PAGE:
Friday 26 September 2008

Why I like Google Chrome as a software developer

Chrome has a number of caveats, which have been described elsewhere very well. However, it also has a lot of very good features. First, the obvious, which many other reviews tell about, too:

* It starts very, very fast, faster than MSIE and Firefox on my PC.
* When a web page loads the Java runtime for the first time, it doesn't slow down other tabs.
* When something crashes, only one tab crashes. I only tried this once, but was very thankful that I didn't lose much.
* Javascript websites are fast. Really fast. If you ever use Google Docs or similar, you will never go back to MSIE or Firefox (unless they improve, of course).
* It autoupdates, just like other Google apps. This is very convenient for your old grandmother who could be scared by upgrade notifications.
* Reopen a tab that was accidentally closed is easy.
* Start page includes most visited sites, with screenshots.

Now the less obvious:

* It can create a "program shortcut", which starts Chome in app mode. This is interesting for software developers, because it makes a web page behave more like an application. No navigation buttons, no dragging into other Chrome windows.
* Incognito mode is very useful to testing websites, because it allows logins and cookies, but doesn't use the same logins and cookies as the normal part of the browser.
* Incognito mode can be very useful for presentations, if you don't want the audience to know what websites you have recently been using.
* When searching inside a web page (Control-F), the scrollbar indicates, where on the web page the search results are.
* I have two screens, and if I have a chrome on each, I can drag a tab from one screen to the other. Extremely nice. This is how most programs should work.
* It is extremely easy to add a custom search. For instance, I want easy access to our Mantis Bug Tracker, and it is extremely easy to configure chrome, so that I can just type "mantis 123" in the URL, and it will show me the issue number 123 in my mantis system. Even the start page automatically gets a mantis search box. In similar ways, you can easily add search engines for your CRM system, your intranet wiki etc. Type "wiki phone" and you have your phone list, or "crm smith" and you have a list of the customers named Smith.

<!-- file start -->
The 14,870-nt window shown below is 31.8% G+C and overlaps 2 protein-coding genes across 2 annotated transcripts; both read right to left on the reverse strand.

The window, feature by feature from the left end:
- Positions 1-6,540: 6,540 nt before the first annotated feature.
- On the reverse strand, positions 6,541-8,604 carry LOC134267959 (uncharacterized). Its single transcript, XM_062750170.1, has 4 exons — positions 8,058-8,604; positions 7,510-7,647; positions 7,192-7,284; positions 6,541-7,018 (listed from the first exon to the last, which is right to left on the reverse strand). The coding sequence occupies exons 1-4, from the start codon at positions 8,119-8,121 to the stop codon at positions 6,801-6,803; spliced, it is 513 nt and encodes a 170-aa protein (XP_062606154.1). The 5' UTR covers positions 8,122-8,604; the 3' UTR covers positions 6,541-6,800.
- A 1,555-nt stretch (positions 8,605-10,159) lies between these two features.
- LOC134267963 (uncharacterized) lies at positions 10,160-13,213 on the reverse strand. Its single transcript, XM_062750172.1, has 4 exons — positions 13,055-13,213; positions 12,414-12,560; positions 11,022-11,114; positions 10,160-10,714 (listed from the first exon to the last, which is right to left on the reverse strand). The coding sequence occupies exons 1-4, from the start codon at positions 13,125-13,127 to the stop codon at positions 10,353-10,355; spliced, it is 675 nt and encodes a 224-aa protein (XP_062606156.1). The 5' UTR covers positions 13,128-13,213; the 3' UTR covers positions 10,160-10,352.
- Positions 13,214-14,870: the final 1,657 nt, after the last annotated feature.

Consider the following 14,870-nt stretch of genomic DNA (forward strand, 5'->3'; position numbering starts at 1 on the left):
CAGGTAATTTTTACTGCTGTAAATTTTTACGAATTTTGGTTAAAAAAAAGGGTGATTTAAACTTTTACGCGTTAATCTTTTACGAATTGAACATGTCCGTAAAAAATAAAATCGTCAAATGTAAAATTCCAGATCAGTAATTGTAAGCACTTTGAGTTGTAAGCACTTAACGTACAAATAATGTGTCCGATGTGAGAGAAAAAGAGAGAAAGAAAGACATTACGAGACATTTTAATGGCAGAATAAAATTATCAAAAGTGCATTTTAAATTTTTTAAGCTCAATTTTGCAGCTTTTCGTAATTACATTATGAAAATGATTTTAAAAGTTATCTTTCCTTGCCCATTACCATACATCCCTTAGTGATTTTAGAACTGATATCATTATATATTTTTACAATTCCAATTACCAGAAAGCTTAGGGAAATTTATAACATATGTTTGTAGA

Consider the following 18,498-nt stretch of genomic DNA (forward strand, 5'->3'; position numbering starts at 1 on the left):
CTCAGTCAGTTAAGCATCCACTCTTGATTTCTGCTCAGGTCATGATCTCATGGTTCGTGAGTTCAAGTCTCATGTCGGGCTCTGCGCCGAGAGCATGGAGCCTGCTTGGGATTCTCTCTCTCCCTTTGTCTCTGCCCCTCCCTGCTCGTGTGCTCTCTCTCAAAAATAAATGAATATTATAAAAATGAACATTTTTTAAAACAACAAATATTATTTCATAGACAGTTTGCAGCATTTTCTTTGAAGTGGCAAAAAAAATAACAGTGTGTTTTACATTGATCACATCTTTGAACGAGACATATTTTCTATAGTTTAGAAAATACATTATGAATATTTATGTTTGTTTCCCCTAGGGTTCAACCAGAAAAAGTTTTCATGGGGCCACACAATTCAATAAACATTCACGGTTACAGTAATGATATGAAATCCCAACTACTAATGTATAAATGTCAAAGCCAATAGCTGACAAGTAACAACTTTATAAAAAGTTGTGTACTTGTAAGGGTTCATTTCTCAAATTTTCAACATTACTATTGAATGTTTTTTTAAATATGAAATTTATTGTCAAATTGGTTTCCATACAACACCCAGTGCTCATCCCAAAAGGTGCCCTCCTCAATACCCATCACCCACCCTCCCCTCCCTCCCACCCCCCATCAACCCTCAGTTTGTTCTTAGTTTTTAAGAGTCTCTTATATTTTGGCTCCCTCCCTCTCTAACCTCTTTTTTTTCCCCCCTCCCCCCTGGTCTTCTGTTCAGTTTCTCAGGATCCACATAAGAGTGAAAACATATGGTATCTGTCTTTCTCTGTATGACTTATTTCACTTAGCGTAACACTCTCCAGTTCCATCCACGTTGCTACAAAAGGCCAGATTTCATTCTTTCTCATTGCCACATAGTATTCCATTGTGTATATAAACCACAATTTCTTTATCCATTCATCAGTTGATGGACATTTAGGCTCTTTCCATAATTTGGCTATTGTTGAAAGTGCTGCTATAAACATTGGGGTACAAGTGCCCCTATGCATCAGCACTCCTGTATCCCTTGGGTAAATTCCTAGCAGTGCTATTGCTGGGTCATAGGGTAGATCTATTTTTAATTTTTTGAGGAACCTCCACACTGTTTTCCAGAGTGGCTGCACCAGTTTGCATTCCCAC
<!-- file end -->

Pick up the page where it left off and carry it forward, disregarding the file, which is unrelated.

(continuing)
* It automatically creates custom search engines for you. If you have visited and made a search, you can just type " fopen" in the url, and it will activate a search on for the search term "fopen". I renamed that search engine to php, so that I just need to type "php fopen" to get the fopen page.

Important tips when using Chrome:

* Use Alt-Home to switch a page to the start page.
* Use Alt-Left and Alt-Right to go to previous and next page (just like inside Delphi)
* Use Control-T to open a new tab
* Use Control-F to search inside a web page
* Use Control-L to type a new URL
* In order to add a custom search, right click on the URL and edit search engines.


Anonymous said...

you must be forgot about "Opera" or you haven't tried it?

some (if no most) features on Chrome (even in FF) was derived from Opera, i noticed some, like:
- Address bar inside tab bar (not outside like MSIE or FF)
- History page that you can see on Chrome blank page was a modified version Opera speed dial
- Navigation and looks mostly derived from Kestrel (Opera v9.5) only Chrome remove the menu bar
- Tab management (drag tab to windows, tab reorder, tab memory management, etc) was derived from Opera, only opera threat tab as separate thread and chrome threat it as separate process

And i bet there will be another Opera revolutionary features that will be copied by another browser (remember the trash can & browser session???)